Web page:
Why? The employer doesn't look at her skill set. Sarah has great customer service skills and knows how to handle money and stock - she's perfect. However the employer looked at her job title and decided a barmaid couldn't possibly be suitable based on simple heuristics they probably weren't even conscious of.
Sound familiar? Over the years I have had numerous job-titles that reflect only a percentage of the job I do. Company X will think a Digital Producer does one thing, Company Y another thing and Company Z has never heard of Producers but calls them Project Managers and Company W calls them Account Managers. There will always be an overlap of skills and sometimes new skills must be learned.
The reality is the label means very little. I've been involved in strategy, wireframing, site mapping, user testing, requirements gathering, content mapping, card sorts, working with clients, creating project plans, executing project plans, research, managing budgets, prototyping, invoicing, proofing, copy writing, writing test plans, testing, writing scope docs, writing service level agreements, recruiting perm and freelance staff, content management, studio manager, traffic managing, writing tech specs, events management, etc.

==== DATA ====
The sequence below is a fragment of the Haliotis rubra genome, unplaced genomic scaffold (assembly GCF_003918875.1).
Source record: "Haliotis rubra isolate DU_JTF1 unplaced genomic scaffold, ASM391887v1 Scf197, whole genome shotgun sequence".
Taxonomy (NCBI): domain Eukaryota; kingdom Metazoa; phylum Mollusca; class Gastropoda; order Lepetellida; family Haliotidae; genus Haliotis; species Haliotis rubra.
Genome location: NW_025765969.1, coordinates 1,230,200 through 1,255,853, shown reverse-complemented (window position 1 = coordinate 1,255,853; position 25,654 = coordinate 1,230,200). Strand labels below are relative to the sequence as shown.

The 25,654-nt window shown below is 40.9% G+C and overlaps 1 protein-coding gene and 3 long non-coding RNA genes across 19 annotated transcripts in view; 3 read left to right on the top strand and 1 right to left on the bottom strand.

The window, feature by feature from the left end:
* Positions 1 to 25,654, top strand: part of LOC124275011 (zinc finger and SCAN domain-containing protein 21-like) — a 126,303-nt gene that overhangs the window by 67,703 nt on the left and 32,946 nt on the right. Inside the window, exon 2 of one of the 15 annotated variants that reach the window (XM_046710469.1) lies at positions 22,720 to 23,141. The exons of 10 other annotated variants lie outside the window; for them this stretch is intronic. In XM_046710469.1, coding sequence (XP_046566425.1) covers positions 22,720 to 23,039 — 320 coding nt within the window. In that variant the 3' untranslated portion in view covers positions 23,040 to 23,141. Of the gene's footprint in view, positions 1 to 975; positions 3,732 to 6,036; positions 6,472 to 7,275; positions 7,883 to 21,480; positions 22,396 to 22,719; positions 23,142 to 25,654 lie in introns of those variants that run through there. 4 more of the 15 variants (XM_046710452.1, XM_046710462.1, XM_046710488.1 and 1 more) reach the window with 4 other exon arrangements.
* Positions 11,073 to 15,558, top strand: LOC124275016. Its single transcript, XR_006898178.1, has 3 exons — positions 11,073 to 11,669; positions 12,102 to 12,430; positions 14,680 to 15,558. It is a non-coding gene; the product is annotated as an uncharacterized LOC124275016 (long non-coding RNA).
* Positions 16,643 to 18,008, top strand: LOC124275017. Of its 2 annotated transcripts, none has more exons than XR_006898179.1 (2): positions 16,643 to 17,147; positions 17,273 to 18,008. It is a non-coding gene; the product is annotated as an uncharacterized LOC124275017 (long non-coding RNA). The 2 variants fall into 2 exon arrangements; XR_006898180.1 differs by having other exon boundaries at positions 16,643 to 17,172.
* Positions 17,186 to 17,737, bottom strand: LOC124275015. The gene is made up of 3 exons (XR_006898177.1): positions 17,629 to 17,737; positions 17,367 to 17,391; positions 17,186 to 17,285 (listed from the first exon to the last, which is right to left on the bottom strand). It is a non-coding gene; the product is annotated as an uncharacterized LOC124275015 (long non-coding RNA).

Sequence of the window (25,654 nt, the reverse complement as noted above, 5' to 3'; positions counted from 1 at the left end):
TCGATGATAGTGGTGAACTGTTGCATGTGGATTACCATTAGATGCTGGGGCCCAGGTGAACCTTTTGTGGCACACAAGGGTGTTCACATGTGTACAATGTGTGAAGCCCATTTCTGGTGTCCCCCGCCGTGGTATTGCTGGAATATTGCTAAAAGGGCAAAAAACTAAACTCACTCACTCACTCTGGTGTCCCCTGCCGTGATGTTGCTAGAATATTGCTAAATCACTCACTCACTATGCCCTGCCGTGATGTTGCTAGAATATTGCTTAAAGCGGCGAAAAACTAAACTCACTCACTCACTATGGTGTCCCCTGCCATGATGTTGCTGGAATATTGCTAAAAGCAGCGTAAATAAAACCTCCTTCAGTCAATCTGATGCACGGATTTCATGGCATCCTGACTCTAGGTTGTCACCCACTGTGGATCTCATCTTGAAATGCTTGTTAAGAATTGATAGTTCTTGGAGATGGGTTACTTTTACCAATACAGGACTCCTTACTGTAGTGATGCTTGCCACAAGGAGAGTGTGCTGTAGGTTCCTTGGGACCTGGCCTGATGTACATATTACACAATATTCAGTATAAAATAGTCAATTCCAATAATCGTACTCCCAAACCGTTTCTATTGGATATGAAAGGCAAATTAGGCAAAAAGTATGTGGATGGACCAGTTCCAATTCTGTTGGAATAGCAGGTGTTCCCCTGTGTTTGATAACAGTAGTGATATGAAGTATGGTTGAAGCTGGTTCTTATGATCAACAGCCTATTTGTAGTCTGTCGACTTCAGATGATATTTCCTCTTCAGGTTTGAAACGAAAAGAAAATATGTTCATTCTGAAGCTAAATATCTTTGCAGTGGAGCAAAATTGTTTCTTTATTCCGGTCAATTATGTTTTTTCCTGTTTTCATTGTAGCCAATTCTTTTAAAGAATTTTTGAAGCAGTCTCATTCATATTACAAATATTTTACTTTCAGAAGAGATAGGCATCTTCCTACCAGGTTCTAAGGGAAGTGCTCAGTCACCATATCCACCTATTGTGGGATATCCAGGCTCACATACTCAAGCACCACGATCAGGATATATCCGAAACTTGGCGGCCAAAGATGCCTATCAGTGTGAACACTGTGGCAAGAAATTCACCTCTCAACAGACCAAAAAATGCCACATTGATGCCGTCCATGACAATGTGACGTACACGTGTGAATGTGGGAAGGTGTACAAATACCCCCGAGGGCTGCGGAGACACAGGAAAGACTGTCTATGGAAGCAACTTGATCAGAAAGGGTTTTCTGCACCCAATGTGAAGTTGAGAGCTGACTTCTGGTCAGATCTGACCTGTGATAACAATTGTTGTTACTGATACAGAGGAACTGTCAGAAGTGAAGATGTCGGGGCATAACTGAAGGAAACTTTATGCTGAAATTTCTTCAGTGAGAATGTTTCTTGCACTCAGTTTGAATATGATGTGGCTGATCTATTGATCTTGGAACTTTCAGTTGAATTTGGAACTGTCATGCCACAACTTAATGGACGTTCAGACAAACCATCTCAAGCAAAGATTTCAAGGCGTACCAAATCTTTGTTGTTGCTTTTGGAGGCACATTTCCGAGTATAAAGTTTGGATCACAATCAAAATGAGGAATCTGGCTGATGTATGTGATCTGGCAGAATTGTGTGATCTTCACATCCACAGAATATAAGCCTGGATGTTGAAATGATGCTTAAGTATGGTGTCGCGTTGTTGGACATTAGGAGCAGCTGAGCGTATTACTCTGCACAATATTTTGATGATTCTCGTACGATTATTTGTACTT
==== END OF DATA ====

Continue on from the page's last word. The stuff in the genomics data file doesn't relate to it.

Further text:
All to varying degrees of course - the point is while I might excel at some of these things and be a novice at others the list of skills can't be encapsulated in a short job title.
I believe it's important for employers to look at a person as a whole and not pigeon hole them based on a few labels. At the same time I believe it's important for employees to be careful of becoming a jack of all trades.
Everyone can learn and evolve in their career, most won't become a master of everything. There will always be skills you're a novice at and others where you're an expert and many more sitting in the middle.